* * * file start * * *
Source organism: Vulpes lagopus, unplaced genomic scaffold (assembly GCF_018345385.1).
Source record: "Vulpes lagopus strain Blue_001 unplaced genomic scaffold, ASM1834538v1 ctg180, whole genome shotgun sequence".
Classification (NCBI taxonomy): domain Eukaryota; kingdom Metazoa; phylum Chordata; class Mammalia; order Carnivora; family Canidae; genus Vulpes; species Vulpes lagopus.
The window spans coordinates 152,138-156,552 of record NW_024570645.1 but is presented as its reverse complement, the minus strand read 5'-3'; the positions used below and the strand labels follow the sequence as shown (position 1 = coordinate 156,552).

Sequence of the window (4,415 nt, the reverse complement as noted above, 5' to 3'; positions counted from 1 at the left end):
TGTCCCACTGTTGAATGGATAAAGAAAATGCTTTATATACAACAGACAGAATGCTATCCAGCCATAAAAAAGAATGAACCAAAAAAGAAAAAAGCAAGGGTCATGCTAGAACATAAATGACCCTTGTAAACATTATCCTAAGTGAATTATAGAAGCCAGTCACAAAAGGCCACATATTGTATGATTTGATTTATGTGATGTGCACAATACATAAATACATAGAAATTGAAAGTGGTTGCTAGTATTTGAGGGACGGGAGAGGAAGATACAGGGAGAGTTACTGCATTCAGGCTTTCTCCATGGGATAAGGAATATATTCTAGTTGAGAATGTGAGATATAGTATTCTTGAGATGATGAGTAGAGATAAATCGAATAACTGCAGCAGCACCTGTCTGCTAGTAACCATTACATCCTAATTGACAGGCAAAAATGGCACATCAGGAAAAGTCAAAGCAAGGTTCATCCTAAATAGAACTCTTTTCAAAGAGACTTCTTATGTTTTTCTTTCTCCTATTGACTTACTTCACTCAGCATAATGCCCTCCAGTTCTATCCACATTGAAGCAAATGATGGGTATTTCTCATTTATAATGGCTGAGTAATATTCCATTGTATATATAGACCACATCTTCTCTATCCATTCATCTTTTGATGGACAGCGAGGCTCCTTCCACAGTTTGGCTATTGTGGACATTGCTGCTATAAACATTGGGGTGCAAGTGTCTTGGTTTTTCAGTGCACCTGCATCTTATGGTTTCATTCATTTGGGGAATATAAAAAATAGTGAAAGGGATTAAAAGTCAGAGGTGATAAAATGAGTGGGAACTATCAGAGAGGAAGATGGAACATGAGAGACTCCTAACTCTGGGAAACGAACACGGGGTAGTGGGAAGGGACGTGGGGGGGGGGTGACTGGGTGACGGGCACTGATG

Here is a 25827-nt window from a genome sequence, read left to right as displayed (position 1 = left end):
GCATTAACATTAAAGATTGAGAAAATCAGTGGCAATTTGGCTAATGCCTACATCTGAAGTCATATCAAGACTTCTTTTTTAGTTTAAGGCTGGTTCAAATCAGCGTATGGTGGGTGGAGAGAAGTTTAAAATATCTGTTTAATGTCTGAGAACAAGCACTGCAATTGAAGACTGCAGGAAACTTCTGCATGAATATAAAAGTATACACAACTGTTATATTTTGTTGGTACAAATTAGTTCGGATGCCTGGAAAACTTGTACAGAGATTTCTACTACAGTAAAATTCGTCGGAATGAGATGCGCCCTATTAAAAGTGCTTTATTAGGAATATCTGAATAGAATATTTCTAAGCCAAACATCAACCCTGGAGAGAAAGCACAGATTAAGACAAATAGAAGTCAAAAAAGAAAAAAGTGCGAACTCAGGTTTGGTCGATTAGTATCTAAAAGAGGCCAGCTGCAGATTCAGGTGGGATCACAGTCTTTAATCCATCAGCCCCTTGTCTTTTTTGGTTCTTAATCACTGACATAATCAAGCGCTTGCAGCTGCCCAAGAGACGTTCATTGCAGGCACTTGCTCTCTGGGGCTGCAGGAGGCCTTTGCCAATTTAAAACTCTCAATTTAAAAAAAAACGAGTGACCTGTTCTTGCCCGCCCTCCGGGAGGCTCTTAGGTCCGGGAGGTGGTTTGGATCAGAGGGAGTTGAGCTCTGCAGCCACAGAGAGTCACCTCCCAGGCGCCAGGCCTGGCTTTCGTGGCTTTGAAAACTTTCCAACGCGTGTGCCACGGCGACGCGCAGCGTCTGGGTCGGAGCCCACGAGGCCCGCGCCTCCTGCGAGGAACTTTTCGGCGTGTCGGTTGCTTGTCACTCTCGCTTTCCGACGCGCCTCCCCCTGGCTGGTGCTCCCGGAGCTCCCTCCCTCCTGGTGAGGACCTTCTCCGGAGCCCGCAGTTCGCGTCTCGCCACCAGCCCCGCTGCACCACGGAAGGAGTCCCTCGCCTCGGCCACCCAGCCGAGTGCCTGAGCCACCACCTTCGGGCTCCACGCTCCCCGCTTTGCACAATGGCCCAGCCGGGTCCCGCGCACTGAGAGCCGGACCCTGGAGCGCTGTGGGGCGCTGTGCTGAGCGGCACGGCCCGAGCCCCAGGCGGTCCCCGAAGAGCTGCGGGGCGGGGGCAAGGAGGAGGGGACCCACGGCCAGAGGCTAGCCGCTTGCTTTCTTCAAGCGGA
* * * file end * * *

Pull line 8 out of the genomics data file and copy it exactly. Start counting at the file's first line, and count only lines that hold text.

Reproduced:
GCATTAACATTAAAGATTGAGAAAATCAGTGGCAATTTGGCTAATGCCTACATCTGAAGTCATATCAAGACTTCTTTTTTAGTTTAAGGCTGGTTCAAATCAGCGTATGGTGGGTGGAGAGAAGTTTAAAATATCTGTTTAATGTCTGAGAACAAGCACTGCAATTGAAGACTGCAGGAAACTTCTGCATGAATATAAAAGTATACACAACTGTTATATTTTGTTGGTACAAATTAGTTCGGATGCCTGGAAAACTTGTACAGAGATTTCTACTACAGTAAAATTCGTCGGAATGAGATGCGCCCTATTAAAAGTGCTTTATTAGGAATATCTGAATAGAATATTTCTAAGCCAAACATCAACCCTGGAGAGAAAGCACAGATTAAGACAAATAGAAGTCAAAAAAGAAAAAAGTGCGAACTCAGGTTTGGTCGATTAGTATCTAAAAGAGGCCAGCTGCAGATTCAGGTGGGATCACAGTCTTTAATCCATCAGCCCCTTGTCTTTTTTGGTTCTTAATCACTGACATAATCAAGCGCTTGCAGCTGCCCAAGAGACGTTCATTGCAGGCACTTGCTCTCTGGGGCTGCAGGAGGCCTTTGCCAATTTAAAACTCTCAATTTAAAAAAAAACGAGTGACCTGTTCTTGCCCGCCCTCCGGGAGGCTCTTAGGTCCGGGAGGTGGTTTGGATCAGAGGGAGTTGAGCTCTGCAGCCACAGAGAGTCACCTCCCAGGCGCCAGGCCTGGCTTTCGTGGCTTTGAAAACTTTCCAACGCGTGTGCCACGGCGACGCGCAGCGTCTGGGTCGGAGCCCACGAGGCCCGCGCCTCCTGCGAGGAACTTTTCGGCGTGTCGGTTGCTTGTCACTCTCGCTTTCCGACGCGCCTCCCCCTGGCTGGTGCTCCCGGAGCTCCCTCCCTCCTGGTGAGGACCTTCTCCGGAGCCCGCAGTTCGCGTCTCGCCACCAGCCCCGCTGCACCACGGAAGGAGTCCCTCGCCTCGGCCACCCAGCCGAGTGCCTGAGCCACCACCTTCGGGCTCCACGCTCCCCGCTTTGCACAATGGCCCAGCCGGGTCCCGCGCACTGAGAGCCGGACCCTGGAGCGCTGTGGGGCGCTGTGCTGAGCGGCACGGCCCGAGCCCCAGGCGGTCCCCGAAGAGCTGCGGGGCGGGGGCAAGGAGGAGGGGACCCACGGCCAGAGGCTAGCCGCTTGCTTTCTTCAAGCGGA